Download link: unfairgame


  • Can - original poster of NtConvertBetweenAuxiliaryCounterAndPerformanceCounter .data pointer swap…
  • btbd - original creator of modmap


Unfairgame is an online game cheat provider that sells game cheats specifically for competitive play games. These games include Tom Clancy's Rainbow Six Siege, Overwatch, Rust, Escape from Tarkov, and Valorant. This cheat provider has been around for almost two years now and has easily made over one hundred thousands dollars in profits. All the while selling their users publicly available code through a poorly constructed cheat loader system.


The majority of my reverse engineering was done inside of the kernel, only toward the end I looked into the usermode executable(s). Lets begin with the executable image that is provided to the user after purchasing. The first thing I noticed was the size of this application. It's less than a quarter of a megabyte which led me to believe that this application is one of two things. Firstly, this application was probably not protected by VMProtect or Themida. These virtualizers tend to produce executables that are much larger. Secondly, the application probably does not contain any embedded applications like drivers, dll, etc. The latter could always be false, nevertheless this application was still mutated and difficult to understand at first glance. Instead of pursuing static analysis, a combination of dynamic analysis and static analysis is preferable in these situations considering the asynchronicity of modern packers and mutators. Typically you can gain an understanding of what an application does by seeing how it interfaces with the operating system on which it's executing. After running this executable inside of a debugger it was clear that it spawns a subprocess (RuntimeBroker.exe) and injects itself into that process, finishing its execution by changing its original name on disk to something random. The newly injected module now spawns a console, and prompts the user to login. After logging in the user is prompted to select any of their subscriptions which subsequently downloads the encrypted module from their web server.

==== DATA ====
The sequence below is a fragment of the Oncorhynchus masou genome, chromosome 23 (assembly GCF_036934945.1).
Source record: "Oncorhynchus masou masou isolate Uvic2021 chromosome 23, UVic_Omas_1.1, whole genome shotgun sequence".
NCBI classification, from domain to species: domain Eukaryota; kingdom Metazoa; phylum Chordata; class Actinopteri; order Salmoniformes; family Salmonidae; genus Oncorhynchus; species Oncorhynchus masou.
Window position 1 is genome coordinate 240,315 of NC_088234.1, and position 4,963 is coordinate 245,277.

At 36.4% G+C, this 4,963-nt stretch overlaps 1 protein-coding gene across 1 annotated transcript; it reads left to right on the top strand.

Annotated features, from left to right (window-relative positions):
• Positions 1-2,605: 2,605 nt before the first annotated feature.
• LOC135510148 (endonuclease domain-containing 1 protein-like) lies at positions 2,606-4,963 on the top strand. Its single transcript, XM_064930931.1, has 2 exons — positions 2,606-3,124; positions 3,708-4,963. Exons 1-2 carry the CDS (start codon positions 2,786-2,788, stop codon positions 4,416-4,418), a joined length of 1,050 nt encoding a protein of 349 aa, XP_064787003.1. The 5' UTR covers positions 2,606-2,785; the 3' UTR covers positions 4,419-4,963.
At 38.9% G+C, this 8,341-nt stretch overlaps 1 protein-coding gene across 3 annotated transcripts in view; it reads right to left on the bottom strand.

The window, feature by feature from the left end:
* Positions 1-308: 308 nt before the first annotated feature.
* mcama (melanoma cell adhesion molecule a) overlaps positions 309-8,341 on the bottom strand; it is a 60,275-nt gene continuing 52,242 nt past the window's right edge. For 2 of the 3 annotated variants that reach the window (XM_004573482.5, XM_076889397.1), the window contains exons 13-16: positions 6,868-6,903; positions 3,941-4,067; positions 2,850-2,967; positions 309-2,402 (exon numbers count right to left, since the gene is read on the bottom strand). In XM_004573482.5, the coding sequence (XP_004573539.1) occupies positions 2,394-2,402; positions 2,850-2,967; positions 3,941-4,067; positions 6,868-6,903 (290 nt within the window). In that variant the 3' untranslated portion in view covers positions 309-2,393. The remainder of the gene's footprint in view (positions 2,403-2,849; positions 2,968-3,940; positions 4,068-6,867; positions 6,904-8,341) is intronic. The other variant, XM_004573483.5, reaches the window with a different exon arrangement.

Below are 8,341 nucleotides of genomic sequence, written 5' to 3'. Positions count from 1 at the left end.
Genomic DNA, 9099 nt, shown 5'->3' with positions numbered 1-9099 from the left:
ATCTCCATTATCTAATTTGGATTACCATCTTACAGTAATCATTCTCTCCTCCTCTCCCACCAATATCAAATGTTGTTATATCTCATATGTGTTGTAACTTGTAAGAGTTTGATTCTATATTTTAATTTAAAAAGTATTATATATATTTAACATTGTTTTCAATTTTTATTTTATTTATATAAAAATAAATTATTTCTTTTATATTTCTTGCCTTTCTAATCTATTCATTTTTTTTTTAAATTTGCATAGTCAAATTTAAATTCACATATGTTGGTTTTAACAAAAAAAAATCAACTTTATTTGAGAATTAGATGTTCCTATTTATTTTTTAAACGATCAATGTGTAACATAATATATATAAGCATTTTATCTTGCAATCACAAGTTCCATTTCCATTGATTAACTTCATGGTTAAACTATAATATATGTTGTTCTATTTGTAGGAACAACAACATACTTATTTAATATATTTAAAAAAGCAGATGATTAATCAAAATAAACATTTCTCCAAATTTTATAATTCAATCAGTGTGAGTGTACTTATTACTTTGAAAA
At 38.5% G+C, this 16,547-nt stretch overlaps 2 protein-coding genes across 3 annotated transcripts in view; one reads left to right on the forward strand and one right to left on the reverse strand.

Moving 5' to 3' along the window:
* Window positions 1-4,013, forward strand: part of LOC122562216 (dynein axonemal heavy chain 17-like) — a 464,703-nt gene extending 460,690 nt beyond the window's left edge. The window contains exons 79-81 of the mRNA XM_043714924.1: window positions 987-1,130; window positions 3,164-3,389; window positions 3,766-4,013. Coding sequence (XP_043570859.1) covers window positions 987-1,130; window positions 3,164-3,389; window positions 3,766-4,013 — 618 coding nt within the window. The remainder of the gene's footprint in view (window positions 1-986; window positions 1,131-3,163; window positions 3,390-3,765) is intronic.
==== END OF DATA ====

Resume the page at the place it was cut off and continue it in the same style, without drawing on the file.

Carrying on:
Although this url is predestined depending on your subscription one can simply change the desired file to any of their other subscriptions. In other words with a little bit of guessing I was able to stream encrypted modules that I never had a subscription for. Keep in mind we are only a few paragraphs into this write up and I already have the ability to obtain every file that every subscription offers. The lack of thought that has been put into this product disgustingly compares to the amount of profit this product has made. Furthermore, the subsequently downloaded modules get decrypted and copied into a heap allocation allowing for systematic decryption and dumping.